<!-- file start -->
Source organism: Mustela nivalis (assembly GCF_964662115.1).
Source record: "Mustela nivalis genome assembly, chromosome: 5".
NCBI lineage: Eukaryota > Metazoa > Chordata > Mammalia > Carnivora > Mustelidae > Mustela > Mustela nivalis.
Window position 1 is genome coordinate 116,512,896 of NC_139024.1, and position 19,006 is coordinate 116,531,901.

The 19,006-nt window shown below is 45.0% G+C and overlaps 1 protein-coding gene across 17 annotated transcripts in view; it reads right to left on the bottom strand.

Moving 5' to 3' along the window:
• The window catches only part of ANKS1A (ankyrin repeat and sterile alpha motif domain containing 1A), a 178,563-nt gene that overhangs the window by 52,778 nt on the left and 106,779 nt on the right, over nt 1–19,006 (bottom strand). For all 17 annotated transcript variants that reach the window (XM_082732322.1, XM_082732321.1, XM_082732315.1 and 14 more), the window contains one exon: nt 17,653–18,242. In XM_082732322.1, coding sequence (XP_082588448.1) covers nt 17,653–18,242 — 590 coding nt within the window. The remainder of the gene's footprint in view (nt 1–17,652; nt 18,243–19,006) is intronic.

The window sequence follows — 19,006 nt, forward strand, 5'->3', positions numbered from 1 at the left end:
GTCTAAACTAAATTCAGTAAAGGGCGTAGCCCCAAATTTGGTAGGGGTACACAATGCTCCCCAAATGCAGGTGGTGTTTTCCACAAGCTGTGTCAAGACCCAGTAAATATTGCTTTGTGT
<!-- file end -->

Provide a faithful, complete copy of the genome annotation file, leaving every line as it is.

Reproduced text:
Source organism: Mustela nivalis (assembly GCF_964662115.1).
Source record: "Mustela nivalis genome assembly, chromosome: 5".
NCBI lineage: Eukaryota > Metazoa > Chordata > Mammalia > Carnivora > Mustelidae > Mustela > Mustela nivalis.
Window position 1 is genome coordinate 116,512,896 of NC_139024.1, and position 19,006 is coordinate 116,531,901.

The 19,006-nt window shown below is 45.0% G+C and overlaps 1 protein-coding gene across 17 annotated transcripts in view; it reads right to left on the bottom strand.

Moving 5' to 3' along the window:
• The window catches only part of ANKS1A (ankyrin repeat and sterile alpha motif domain containing 1A), a 178,563-nt gene that overhangs the window by 52,778 nt on the left and 106,779 nt on the right, over nt 1–19,006 (bottom strand). For all 17 annotated transcript variants that reach the window (XM_082732322.1, XM_082732321.1, XM_082732315.1 and 14 more), the window contains one exon: nt 17,653–18,242. In XM_082732322.1, coding sequence (XP_082588448.1) covers nt 17,653–18,242 — 590 coding nt within the window. The remainder of the gene's footprint in view (nt 1–17,652; nt 18,243–19,006) is intronic.

The window sequence follows — 19,006 nt, forward strand, 5'->3', positions numbered from 1 at the left end:
GTCTAAACTAAATTCAGTAAAGGGCGTAGCCCCAAATTTGGTAGGGGTACACAATGCTCCCCAAATGCAGGTGGTGTTTTCCACAAGCTGTGTCAAGACCCAGTAAATATTGCTTTGTGT